Careers guidance for school children is deteriorating in "quality and quantity" at the moment "when it is most needed", according to a review of the issue by MPs.
The report, from the cross-party education select committee, chaired by Tory MP Graham Stuart, notes the decline follows the Department for Education's decision to devolve responsibility for career advice, which had rested with local authorities, to schools in 2011. The committee concluded this decision was "regrettable".
Prospects submitted written evidence; subsequently Operations Director, Judith Denyer, gave oral evidence to the Committee. Judith told the committee "The changes in provision of careers guidance have meant many young people are not getting the support they need. Available careers guidance is now down to the 'luck of the draw', according to the level of resources or the quality of the careers adviser in a particular school. Some schools are just hoping to get by, fulfilling the minimum duty required of them."
The inquiry also led the Education Select Committee to visit Bradford to hear more about the collaborative approach taken by the local authority, working with schools and colleges, in commissioning services which Prospects delivers. Jenny Cryer, Senior Operations Manager, said of the visit, "We were able to demonstrate to the committee the impact of the jointly commissioned services in terms of improved outcomes for Bradford, giving a good account of the partnership approach which Bradford has taken."
The committee's report goes on to say, "The Government's decision to transfer responsibility for careers guidance to schools is regrettable. International evidence suggests such a model does not deliver the best provision for young people. The weaknesses of the school-based model have been compounded by the failure to transfer to schools any budget with which to provide the service. This has led, predictably, to a drop in the overall level of provision". (Paragraph 31) and "Although the duty to secure independent and impartial careers guidance was transferred to schools from local authorities, the [£196m] funding did not follow. Schools are expected to provide the service from their existing budgets."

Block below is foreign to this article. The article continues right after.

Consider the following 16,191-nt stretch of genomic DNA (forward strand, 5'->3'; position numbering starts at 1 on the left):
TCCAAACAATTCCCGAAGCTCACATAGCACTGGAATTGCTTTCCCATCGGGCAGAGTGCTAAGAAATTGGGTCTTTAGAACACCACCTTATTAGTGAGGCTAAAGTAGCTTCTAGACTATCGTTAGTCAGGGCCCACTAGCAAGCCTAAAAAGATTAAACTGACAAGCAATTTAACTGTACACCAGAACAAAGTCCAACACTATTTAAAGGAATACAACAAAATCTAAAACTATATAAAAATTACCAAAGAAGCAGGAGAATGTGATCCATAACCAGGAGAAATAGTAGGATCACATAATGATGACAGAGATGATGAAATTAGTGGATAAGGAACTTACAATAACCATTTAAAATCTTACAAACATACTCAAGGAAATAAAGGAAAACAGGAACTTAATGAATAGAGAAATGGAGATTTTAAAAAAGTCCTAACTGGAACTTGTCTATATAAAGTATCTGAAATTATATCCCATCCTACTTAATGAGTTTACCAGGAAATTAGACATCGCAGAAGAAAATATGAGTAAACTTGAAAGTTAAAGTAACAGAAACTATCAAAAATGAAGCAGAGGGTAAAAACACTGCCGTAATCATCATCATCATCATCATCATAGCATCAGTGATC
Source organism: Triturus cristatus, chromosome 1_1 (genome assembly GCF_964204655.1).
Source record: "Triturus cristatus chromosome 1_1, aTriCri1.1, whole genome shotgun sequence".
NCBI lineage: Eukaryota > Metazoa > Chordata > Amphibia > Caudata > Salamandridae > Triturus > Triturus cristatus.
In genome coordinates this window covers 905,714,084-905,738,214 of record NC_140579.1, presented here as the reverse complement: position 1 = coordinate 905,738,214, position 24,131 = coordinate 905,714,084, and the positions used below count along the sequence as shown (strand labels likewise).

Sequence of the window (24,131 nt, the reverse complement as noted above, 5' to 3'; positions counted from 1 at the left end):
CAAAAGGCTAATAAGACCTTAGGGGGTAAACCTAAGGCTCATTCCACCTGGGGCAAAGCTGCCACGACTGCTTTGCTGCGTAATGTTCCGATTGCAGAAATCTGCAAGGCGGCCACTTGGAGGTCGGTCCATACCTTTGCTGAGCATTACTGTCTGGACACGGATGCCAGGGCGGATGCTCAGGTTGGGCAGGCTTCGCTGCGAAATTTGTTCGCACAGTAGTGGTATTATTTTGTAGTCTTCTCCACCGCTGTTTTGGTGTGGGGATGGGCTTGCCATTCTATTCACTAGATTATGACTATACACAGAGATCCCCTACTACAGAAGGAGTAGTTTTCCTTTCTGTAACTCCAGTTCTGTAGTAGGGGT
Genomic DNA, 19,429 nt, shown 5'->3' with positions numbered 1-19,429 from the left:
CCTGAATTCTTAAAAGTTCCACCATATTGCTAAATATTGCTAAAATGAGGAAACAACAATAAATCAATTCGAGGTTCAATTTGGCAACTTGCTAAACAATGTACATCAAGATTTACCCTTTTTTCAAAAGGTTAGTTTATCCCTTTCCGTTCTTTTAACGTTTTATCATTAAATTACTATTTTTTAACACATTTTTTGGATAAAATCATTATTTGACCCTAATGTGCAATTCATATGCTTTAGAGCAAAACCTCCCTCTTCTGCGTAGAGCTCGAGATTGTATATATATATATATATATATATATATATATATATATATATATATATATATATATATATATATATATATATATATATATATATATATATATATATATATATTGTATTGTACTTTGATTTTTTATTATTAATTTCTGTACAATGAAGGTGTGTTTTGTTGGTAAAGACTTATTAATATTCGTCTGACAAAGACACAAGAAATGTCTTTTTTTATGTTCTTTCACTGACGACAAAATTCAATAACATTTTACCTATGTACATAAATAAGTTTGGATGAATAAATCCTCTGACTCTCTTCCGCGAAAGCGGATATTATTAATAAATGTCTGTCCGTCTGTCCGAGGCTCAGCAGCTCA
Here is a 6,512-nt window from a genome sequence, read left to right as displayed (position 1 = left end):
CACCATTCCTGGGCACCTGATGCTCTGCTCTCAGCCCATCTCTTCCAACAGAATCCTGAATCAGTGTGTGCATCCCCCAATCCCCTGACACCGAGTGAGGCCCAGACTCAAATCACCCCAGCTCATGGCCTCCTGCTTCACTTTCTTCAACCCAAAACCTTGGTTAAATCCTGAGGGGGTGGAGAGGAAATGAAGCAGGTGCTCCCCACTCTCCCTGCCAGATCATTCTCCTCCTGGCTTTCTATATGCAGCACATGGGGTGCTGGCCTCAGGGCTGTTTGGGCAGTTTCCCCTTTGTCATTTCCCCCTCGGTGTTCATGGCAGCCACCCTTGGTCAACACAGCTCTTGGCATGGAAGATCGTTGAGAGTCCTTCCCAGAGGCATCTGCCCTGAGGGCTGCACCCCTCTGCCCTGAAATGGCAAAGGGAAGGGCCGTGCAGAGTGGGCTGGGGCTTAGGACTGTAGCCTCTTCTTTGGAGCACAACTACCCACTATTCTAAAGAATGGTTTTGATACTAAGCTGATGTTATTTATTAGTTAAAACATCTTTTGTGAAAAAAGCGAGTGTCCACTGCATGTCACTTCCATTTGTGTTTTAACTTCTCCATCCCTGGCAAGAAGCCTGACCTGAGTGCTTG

The committee also expressed concern that schools' provision in this area was not being checked, stating that outline inspections are not, on their own, "a credible accountability check on the provision of careers guidance by individual schools".
The inquiry said these issues must be addressed as a matter of urgency and concluded that "a collaborative approach to commissioning careers guidance services has many advantages for schools, particularly in promoting consistency and quality and in realising economies of scale. We recommend that the statutory guidance is strengthened, better to reflect the benefits of this approach." (Paragraph 49)
The Government says that its destination measures provide accountability with respect to the quality of careers advice in schools. The Committee disagrees, and states, "destination measures as they currently stand are not effective for ensuring that schools meet their statutory duty. Measures taken too soon do not provide a complete picture, while those taken later remove the direct accountability on schools, as other factors may have influenced an individual's destination. Furthermore, the measures do not show the quality of the careers guidance provision in a school." (Paragraph 59)
The Committee also stresses the importance of face to face guidance and impartiality; "Access to face to face guidance is an integral part of good quality careers guidance. All young people should have access to such provision from a qualified, independent provider, should they choose to take up the opportunity. We recommend that a minimum of one personal careers interview with an independent adviser who is not a teacher should be available for every young person and that this is made explicit in the statutory guidance" (Paragraph 81). While the MPs acknowledge that "Websites are a valuable source of information about careers for young people" they add that websites "cannot, however, replace face to face guidance, nor are they sufficient in themselves to fulfil the requirement on schools to provide independent, impartial guidance. To ensure that schools do not over-rely on directing their students to websites, we recommend that the Department for Education amends the statutory guidance to schools to make it clear that the signposting of independent websites is insufficient to meet their statutory duty" (Paragraph 86)
The Committee also recommended an expansion of the role of the National Careers Service (NCS) with additional funding, to support young people and aid capacity building and brokerage in schools. Prospects is of course a leading provider of the NCS face to face service in Greater London, the Midlands, and Yorkshire and Humber. http://www.publications.parliament.uk/pa/cm201213/cmselect/cmeduc/632/63211.htm